Magic in the Moonlight, the new film from Woody Allen, is about an English magician named Stanley (Colin Firth) who is lured in to helping an old friend unmask a phoney physic, who happens, of course, to be a beautiful young lady (Emma Stone) and personal and professional complications ensue. The film takes place in the south of France in the late 1920s and features an elegant and elaborate backdrop of mansions, jazz joints, and fashionable spots that exist as a playground for the wealthy of the Jazz Age.

Allen is known for his strong female characters who are often written with a certain actress in mind. This time around, though, he has clearly designed Stanley around the comedic timing and sensibilities of Firth. And since this is tailor made for him, Firth excels. Equally charming and engaging is Emma Stone as the actress gets to show off her comedic sensibilities as his would-be love interest. Her Sophie has the lovely ability to accurately feign naivety when she bats her eyelashes over puppy dog eyes, the skeptic Stanley is quickly drawn in to her web, just as Stone’s performance lures in the audience. The supporting cast is strong as well with stellar performances from both Simon McBurney and Hamish Linklater.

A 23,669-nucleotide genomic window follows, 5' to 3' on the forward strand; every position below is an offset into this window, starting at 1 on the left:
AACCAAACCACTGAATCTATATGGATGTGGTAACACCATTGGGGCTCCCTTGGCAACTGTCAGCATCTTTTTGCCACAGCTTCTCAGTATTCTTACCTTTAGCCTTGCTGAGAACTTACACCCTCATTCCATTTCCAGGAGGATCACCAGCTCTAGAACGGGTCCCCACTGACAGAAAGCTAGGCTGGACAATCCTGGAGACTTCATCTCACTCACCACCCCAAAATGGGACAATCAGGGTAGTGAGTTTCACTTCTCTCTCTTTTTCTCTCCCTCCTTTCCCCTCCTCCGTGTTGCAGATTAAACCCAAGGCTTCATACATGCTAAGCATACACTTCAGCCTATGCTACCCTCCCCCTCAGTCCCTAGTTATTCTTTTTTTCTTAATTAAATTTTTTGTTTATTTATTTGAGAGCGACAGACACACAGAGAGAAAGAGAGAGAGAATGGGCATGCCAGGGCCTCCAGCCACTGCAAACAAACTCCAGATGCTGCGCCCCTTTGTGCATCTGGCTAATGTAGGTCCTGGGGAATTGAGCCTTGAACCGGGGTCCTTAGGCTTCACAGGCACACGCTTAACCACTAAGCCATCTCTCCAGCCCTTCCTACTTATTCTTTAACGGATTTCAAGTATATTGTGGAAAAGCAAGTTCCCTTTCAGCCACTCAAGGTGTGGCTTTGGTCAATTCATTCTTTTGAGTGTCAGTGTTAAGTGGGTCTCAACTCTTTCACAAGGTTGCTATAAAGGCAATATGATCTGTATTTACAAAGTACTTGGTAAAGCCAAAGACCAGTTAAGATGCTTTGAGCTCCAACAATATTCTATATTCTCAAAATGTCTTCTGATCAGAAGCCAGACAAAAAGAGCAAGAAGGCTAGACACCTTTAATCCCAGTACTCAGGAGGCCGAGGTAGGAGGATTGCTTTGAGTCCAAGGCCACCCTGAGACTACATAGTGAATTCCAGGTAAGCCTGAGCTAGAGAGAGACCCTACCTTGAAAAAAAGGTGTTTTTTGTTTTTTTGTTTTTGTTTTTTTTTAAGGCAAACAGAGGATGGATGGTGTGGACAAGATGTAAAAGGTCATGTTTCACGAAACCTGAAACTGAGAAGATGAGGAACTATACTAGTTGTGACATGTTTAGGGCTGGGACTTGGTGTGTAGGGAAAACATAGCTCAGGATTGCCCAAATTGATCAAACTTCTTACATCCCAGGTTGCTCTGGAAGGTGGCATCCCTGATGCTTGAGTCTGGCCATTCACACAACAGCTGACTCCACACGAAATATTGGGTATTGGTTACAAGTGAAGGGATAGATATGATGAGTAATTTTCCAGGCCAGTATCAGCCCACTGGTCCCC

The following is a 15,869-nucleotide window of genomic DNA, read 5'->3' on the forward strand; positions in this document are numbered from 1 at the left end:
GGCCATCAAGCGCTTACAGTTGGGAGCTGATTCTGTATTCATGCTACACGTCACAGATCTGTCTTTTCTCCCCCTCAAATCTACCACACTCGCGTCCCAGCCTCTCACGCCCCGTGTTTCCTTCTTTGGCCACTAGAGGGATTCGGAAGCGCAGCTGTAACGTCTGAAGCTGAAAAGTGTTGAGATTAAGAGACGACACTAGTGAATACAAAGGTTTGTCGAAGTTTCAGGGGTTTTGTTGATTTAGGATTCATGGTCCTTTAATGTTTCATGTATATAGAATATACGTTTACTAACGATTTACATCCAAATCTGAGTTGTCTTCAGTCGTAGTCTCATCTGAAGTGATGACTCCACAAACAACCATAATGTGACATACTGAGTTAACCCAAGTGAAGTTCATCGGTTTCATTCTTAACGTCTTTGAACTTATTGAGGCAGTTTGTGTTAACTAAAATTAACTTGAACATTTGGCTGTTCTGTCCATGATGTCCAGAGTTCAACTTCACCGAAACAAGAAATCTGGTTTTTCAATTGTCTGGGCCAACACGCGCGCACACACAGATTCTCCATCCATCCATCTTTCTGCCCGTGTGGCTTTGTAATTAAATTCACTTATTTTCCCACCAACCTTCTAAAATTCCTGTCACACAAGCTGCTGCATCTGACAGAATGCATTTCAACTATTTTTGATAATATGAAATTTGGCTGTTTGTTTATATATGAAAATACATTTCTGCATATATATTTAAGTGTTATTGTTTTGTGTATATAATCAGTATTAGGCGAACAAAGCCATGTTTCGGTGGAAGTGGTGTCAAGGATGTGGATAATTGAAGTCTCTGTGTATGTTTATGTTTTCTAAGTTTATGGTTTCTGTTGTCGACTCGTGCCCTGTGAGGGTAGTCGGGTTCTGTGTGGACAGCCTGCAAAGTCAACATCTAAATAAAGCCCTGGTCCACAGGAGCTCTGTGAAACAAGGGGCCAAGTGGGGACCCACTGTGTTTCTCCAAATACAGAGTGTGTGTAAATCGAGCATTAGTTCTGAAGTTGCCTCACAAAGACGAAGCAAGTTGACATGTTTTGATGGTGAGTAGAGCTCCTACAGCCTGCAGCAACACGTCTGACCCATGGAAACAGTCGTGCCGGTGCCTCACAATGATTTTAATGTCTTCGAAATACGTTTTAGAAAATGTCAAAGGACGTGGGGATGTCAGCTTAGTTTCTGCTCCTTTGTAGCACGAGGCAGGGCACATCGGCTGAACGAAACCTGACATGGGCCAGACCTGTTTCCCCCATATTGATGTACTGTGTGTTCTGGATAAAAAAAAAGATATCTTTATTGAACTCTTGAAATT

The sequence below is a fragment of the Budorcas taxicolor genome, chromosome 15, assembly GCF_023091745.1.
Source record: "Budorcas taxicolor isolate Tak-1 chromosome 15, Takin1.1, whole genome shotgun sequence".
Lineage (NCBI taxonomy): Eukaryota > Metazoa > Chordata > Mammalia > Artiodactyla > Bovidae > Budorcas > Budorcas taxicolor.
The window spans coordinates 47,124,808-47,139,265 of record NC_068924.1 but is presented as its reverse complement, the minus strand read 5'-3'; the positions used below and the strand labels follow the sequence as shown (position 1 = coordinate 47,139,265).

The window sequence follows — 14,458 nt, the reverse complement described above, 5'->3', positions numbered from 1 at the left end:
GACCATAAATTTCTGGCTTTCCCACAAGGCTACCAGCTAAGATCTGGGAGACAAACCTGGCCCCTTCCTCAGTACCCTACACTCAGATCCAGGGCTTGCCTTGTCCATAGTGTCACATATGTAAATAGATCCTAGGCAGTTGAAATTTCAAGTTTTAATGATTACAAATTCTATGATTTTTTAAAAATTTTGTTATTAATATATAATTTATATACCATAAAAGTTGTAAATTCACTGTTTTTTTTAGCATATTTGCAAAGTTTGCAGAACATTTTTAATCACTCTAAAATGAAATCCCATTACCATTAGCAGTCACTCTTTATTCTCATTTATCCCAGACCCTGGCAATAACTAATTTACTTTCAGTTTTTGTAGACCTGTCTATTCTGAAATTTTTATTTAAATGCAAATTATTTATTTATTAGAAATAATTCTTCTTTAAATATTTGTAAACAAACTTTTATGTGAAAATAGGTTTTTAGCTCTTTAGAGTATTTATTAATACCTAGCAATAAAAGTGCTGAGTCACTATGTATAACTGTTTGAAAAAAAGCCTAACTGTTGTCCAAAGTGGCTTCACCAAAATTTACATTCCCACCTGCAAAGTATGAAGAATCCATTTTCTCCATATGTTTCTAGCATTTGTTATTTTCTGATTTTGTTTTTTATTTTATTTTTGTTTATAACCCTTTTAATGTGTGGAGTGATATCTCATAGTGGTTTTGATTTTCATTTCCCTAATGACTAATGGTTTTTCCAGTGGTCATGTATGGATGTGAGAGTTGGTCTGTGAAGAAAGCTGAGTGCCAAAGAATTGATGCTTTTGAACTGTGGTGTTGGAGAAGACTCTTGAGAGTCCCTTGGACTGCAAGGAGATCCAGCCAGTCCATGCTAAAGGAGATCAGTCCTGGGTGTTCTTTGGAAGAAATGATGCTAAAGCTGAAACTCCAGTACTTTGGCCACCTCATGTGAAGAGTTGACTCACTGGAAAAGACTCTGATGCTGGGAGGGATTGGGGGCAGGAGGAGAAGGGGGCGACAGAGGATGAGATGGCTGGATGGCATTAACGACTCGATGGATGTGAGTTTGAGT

Magic in the Moonlight is one of Allen’s more light-weight endeavors, a whimsical foray into the world of magic and skepticism that surrounds a charming yet airy romance between our two leads. The film really has no message behind the context, as some of Woody’s films are apt to, but it’s simply there to provide some entertainment and laughs, and in this it manages to succeed. The film does suffer from some unevenness in the middle act; things slow down to a crawl for a while, but packs enough genuine laughs along the way that it’s hard to deny in the end.

Not destined to be regarded as one of Allen’s greats, Magic in the Moonlight is still packs enough charm and wit to satisfy most audiences.

Kirk Haviland
Kirk Haviland has spent over 20 years working in Entertainment Retail which has enabled him to have a unique opinion and perspective on film and music. A fixture around Toronto film festivals and movie repertory houses, Kirk`s opinions can be seen on multiple outlets. He now also very happy to call Addicted home.
Kirk Haviland
Kirk Haviland